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Vets take ‘dream flight’ in WWII plane
By Michael Izzo
SUSSEX BOROUGH – Veterans and other residents of a Morristown assisted living facility were invited to fly in an open cockpit World War II plane Tuesday morning at Sussex Airport.
Residents of Spring Hills Assisted Living in Morristown and Somerset were able to take a “dream flight” in a restored 1940s Boeing PT-17 Stearman, an open cockpit biplane used for flight training during World War II. They were used as crop dusters after the war.
The first veteran to take flight was George McGinnis, 94, who served in the Army Air Corps from 1942 to 1946. He was a lieutenant who flew a B-17 bomber in World War II.
The second vet to fly was Angelo Caggnero, 90, who served for two years in the Navy during World War II.
Each sat in the cockpit with pilot Tim Newton, a retired Air Force lieutenant colonel, as they soared off the tarmac and spent 15 to 20 minutes about 1,500 feet in the sky. Since some vets are former aviators, they were allowed to take the controls in the air for part of the flight.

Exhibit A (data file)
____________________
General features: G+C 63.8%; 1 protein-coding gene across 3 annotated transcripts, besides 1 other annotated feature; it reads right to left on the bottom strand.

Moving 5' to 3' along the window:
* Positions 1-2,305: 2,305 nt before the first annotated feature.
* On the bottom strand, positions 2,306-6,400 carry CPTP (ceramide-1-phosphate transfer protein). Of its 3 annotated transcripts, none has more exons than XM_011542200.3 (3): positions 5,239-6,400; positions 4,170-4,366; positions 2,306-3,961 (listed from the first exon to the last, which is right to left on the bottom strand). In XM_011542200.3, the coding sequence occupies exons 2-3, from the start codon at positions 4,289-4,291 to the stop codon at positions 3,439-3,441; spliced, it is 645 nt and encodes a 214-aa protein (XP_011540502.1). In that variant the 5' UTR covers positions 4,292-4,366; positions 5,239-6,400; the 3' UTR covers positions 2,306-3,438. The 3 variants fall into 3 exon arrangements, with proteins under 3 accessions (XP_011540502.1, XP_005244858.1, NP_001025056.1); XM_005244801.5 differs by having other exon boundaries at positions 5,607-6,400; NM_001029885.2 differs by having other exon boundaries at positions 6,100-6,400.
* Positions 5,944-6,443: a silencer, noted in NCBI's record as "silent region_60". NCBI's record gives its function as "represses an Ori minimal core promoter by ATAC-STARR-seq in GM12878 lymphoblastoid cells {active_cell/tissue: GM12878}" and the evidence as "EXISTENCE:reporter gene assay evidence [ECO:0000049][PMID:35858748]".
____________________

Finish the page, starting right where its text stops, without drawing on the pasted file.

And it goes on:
“George said he was practicing for this flight in his dreams,” Newton said. “And he flew wonderfully.”
Newton and his wife, Grace, were volunteers for the Ageless Aviation Dreams Foundation, a nonprofit honoring seniors, particularly veterans, by providing free flights in vintage planes. By the end of the year, the organization was expected to exceed 3,000 flights. The pair work in tandem, Tim as the pilot and Grace as the crew chief.
“I just learned how to fly these planes in order to do this. I was drawn to the mission of giving back to those who gave for us,” Newton said. “We both have full-time jobs so we do this in our spare time. It’s very rewarding. Most everyone we fly is over 90 years old, and to see them get back in the air is something.”
Joseph Terp, 88, flew at an Ageless Aviation event last year.
“It’s very good. You’re up there for about 20 minutes,” Terp said. “I’m excited to go up again. It’s beautiful weather.”
Lawrence Spulick, 84, was looking forward to his first ride. He was stationed in Nuremberg, Germany, for two years after World War II.
“I’ve only ever flown in a commercial plane before,” Spulick said. “So I want to see what it’s like.”
Everyone who flew received an Ageless Aviation hat autographed by Newton, as well as a photograph from their trip in the plane. Sussex Airport also held a barbecue for the group Tuesday.